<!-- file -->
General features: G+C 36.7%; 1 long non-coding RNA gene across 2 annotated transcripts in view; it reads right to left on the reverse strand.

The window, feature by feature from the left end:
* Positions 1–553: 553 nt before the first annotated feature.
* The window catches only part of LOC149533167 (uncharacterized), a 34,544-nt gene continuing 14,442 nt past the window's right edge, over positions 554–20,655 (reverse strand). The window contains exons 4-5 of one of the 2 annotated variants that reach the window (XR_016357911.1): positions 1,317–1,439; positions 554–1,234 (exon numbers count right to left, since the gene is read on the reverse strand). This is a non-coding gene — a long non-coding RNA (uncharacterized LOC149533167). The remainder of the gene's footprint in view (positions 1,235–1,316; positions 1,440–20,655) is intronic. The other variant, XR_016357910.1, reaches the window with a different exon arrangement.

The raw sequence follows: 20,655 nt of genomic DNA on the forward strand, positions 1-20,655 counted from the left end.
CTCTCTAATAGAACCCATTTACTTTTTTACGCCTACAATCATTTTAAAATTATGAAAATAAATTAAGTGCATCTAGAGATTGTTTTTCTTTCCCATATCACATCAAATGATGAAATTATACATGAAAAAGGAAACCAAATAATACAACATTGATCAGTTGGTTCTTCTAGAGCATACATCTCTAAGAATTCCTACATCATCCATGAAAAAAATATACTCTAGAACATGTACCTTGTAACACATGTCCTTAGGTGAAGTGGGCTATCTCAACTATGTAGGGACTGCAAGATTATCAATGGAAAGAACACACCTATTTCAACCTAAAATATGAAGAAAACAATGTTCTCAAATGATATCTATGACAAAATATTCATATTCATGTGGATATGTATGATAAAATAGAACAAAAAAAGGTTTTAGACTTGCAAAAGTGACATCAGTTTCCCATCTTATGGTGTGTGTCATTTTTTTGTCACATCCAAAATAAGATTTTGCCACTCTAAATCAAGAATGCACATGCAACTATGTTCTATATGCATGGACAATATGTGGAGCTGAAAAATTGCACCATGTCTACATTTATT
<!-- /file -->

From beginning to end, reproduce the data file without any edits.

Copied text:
General features: G+C 36.7%; 1 long non-coding RNA gene across 2 annotated transcripts in view; it reads right to left on the reverse strand.

The window, feature by feature from the left end:
* Positions 1–553: 553 nt before the first annotated feature.
* The window catches only part of LOC149533167 (uncharacterized), a 34,544-nt gene continuing 14,442 nt past the window's right edge, over positions 554–20,655 (reverse strand). The window contains exons 4-5 of one of the 2 annotated variants that reach the window (XR_016357911.1): positions 1,317–1,439; positions 554–1,234 (exon numbers count right to left, since the gene is read on the reverse strand). This is a non-coding gene — a long non-coding RNA (uncharacterized LOC149533167). The remainder of the gene's footprint in view (positions 1,235–1,316; positions 1,440–20,655) is intronic. The other variant, XR_016357910.1, reaches the window with a different exon arrangement.

The raw sequence follows: 20,655 nt of genomic DNA on the forward strand, positions 1-20,655 counted from the left end.
CTCTCTAATAGAACCCATTTACTTTTTTACGCCTACAATCATTTTAAAATTATGAAAATAAATTAAGTGCATCTAGAGATTGTTTTTCTTTCCCATATCACATCAAATGATGAAATTATACATGAAAAAGGAAACCAAATAATACAACATTGATCAGTTGGTTCTTCTAGAGCATACATCTCTAAGAATTCCTACATCATCCATGAAAAAAATATACTCTAGAACATGTACCTTGTAACACATGTCCTTAGGTGAAGTGGGCTATCTCAACTATGTAGGGACTGCAAGATTATCAATGGAAAGAACACACCTATTTCAACCTAAAATATGAAGAAAACAATGTTCTCAAATGATATCTATGACAAAATATTCATATTCATGTGGATATGTATGATAAAATAGAACAAAAAAAGGTTTTAGACTTGCAAAAGTGACATCAGTTTCCCATCTTATGGTGTGTGTCATTTTTTTGTCACATCCAAAATAAGATTTTGCCACTCTAAATCAAGAATGCACATGCAACTATGTTCTATATGCATGGACAATATGTGGAGCTGAAAAATTGCACCATGTCTACATTTATT